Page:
Charles E. Leiserson received a B.S. from Yale University in 1975 and a Ph.D. from Carnegie Mellon University in 1981. He joined the MIT faculty in 1981, where he is now Professor of Computer Science and Engineering in the MIT Department of Electrical Engineering and Computer Science (EECS) and head of the Supertech research group in the MIT Computer Science and Artificial Intelligence Laboratory (CSAIL).
Professor Leiserson’s research centers on the theory of parallel computing, especially as it relates to engineering reality. He coauthored the first paper on systolic architectures. He invented the retiming method of digital-circuit optimization and developed the algorithmic theory behind it. Retiming is now a foundational optimization method in all major electronic-design systems. On leave from MIT at Thinking Machines Corporation, he designed and led the implementation of the network architecture for the Connection Machine Model CM-5 Supercomputer, which in- corporated the “universal” fat-tree interconnection network he developed at MIT. Fat-trees are now the preferred interconnect strategy for Infiniband technology. He introduced the notion of cache-oblivious algorithms, which exploit the memory hierarchy near optimally while containing no tuning parameters for cache size or cache-line length. He developed the Cilk multithreaded programming technology, which featured the first provably efficient work-stealing scheduler. He led the development of several Cilk-based parallel chess-playing programs, winning numerous prizes in international competition. On leave from MIT as Director of System Architecture at Akamai Technologies, he led the engineering team that developed a worldwide content-distribution network numbering over 20,000 Internet servers. He founded Cilk Arts, Inc., which developed the Cilk++ multicore concurrency platform and was acquired by Intel Corporation in 2009. Intel now embeds this technology in their Cilk Plus multithreaded programming environment, which is available in the Intel C/C++ compiler and in the open-source GCC main branch.
Professor Leiserson has made numerous contributes to computer-science education. He is well known as coauthor of the textbook Introduction to Algorithms (The MIT Press), which was named “Best 1990 Professional and Scholarly Book in Computer Science and Data Processing” by the Association of American Publishers. Currently in its third edition, it is the leading textbook on computer algorithms, having sold over 650,000 copies, and is one of the most cited publications in all of computer science. He developed the MIT undergraduate courses on algorithms and on dis- crete mathematics for computer science. He was for many years the head of the computer-science program for the Singapore-MIT Alliance (SMA), one of the first distance-education collaborations. The lectures for SMA of his undergraduate course on algorithms were videotaped and were one of the first freely available course videos on MIT OpenCourseWare. He developed MIT’s undergraduate class on software performance engineering, which teaches parallel programming not as an end in itself, but as one of several techniques for writing fast code. He has graduated over two dozen Ph.D. students and supervised more than 60 master’s and bachelor’s theses.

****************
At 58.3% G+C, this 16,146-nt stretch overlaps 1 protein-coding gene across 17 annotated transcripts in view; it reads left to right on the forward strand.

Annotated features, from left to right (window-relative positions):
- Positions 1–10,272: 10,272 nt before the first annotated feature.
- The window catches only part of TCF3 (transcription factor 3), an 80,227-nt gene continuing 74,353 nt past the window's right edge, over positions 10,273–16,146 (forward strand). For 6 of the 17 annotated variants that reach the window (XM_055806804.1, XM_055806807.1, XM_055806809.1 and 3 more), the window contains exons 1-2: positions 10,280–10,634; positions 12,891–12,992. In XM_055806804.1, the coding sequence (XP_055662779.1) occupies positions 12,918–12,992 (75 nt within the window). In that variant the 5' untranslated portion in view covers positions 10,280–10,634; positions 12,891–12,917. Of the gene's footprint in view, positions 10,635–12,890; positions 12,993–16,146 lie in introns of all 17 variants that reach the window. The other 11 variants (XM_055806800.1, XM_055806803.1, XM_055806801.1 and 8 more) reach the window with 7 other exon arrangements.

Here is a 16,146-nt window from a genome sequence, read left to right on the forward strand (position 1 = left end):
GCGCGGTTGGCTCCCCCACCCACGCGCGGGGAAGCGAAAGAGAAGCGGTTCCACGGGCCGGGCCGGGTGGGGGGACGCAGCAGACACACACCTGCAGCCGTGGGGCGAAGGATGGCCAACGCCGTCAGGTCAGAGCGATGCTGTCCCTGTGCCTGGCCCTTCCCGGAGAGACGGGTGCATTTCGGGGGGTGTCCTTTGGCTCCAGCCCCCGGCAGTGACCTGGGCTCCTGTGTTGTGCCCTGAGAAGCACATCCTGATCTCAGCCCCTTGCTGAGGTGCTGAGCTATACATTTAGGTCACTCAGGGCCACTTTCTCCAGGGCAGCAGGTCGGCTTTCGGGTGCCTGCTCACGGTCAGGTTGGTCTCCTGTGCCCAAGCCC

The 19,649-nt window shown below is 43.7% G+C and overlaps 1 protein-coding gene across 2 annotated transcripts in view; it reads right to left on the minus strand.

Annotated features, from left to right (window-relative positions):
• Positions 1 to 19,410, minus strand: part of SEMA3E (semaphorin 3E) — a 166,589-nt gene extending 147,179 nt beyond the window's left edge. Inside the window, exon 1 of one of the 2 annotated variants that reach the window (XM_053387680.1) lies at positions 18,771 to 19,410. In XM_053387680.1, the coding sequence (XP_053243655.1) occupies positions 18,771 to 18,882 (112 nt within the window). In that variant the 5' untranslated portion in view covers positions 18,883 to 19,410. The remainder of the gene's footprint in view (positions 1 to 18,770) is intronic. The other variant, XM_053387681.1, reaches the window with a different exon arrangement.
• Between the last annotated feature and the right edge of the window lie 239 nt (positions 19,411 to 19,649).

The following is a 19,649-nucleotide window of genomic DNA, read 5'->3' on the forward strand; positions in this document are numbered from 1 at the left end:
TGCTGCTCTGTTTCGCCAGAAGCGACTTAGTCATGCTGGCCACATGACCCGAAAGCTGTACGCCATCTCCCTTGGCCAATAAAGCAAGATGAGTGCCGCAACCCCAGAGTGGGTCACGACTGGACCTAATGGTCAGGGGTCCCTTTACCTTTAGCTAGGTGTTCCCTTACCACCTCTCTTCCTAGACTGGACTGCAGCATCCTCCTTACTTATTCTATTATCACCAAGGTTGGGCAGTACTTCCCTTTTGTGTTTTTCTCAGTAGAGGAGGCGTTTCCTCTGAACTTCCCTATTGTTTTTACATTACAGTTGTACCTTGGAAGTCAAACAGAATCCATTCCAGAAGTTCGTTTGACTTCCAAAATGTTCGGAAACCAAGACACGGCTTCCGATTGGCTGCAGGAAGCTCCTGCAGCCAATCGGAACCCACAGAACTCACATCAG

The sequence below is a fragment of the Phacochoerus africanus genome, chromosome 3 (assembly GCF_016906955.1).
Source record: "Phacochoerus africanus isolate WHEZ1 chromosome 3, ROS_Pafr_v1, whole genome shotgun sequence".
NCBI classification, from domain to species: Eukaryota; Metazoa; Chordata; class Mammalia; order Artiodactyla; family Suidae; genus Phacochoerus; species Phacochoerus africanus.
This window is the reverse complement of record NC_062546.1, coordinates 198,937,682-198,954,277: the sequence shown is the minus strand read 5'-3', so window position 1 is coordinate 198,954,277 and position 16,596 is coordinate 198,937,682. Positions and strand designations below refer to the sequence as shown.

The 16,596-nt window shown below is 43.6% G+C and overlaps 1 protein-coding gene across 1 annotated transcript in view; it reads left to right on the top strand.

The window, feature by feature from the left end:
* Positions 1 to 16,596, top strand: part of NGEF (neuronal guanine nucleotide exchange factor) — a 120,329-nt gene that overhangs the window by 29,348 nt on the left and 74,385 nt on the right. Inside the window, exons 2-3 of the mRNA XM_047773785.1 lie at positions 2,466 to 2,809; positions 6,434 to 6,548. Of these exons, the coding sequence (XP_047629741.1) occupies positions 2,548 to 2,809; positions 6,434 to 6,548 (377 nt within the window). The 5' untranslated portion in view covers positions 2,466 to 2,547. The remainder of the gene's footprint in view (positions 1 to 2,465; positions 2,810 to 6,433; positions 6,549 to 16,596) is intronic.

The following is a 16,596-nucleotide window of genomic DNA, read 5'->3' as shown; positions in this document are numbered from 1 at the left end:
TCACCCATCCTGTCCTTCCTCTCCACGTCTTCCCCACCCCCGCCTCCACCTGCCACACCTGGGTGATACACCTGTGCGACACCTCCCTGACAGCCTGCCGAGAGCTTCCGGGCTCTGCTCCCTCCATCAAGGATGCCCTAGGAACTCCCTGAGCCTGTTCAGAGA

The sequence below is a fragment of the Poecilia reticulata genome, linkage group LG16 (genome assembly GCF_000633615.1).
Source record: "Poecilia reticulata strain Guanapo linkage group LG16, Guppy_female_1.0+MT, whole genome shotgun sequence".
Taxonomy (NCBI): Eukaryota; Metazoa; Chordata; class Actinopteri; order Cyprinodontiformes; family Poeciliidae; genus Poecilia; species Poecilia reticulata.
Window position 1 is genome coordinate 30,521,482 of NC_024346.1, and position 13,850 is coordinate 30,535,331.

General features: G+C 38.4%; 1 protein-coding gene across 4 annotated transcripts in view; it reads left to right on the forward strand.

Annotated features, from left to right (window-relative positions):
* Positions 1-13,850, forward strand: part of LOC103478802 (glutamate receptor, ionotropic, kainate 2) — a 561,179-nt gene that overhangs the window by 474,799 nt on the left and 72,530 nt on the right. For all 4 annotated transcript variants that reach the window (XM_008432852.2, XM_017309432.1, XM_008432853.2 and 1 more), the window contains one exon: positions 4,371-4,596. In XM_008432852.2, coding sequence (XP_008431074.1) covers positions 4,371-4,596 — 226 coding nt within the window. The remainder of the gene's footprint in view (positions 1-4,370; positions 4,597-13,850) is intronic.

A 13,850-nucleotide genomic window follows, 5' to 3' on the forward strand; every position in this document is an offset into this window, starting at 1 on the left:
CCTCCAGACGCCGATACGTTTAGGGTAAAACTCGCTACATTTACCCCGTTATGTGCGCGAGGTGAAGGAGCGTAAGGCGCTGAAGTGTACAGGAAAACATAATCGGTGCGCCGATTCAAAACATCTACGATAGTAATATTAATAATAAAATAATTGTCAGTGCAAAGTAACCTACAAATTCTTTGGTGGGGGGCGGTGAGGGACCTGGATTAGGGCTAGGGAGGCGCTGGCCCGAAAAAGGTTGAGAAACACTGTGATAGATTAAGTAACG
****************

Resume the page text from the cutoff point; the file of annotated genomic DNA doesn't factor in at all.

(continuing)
Professor Leiserson has contributed to faculty and student development in the area of leader- ship skills. His annual workshop on Leadership Skills for Engineering and Science Faculty has educated hundreds of faculty at MIT and around the world in the human issues involved in leading technical teams in academia. Besides MIT, it has been offered at Berkeley, Carnegie Mellon, Harvard, Purdue, and Singapore. He was the founding Workshop Chair for the MIT Undergraduate Practice Opportunities Program (UPOP), which teaches MIT School of Engineering sophomores how leadership skills can leverage their technical skills in professional environments. He developed many of the modules for this workshop and teaches in it regularly.
Professor Leiserson has won many academic awards. He received the IEEE Computer Society 2014 Taylor L. Booth Education Award “for worldwide computer science education impact through writing a best-selling algorithms textbook, and developing courses on algorithms and parallel pro- gramming.” He received the ACM 2013 Paris Kanellakis Theory and Practice Award “for contributions to efficient and robust parallel computation through both provably efficient randomized scheduling protocols and a set of parallel-language primitives constituting the Cilk framework.” He has received several “best paper” awards and the ACM SIGPLAN ten-year retrospective award for most influential 1998 PLDI paper. He received the ACM 1982 Doctoral Dissertation Award for his Ph.D. thesis, Area-Efficient VLSI Computation. He is a Margaret MacVicar Faculty Fellow at MIT, the highest recognition at MIT for undergraduate teaching. He is an ACM Fellow, an AAAS Fellow, and a senior member of IEEE and SIAM.
2014 Taylor L. Booth Award
“For worldwide computer science education impact through writing a best-selling algorithms textbook, and developing courses on algorithms and parallel programming.”
Learn more about the Taylor L. Booth Award
2014 Ken Kennedy Award
“For your enduring influence on parallel computing systems and their adoption into mainstream use through scholarly research and development and for distinguished mentoring of computer science leaders and students.”
Learn about the Ken Kennedy Award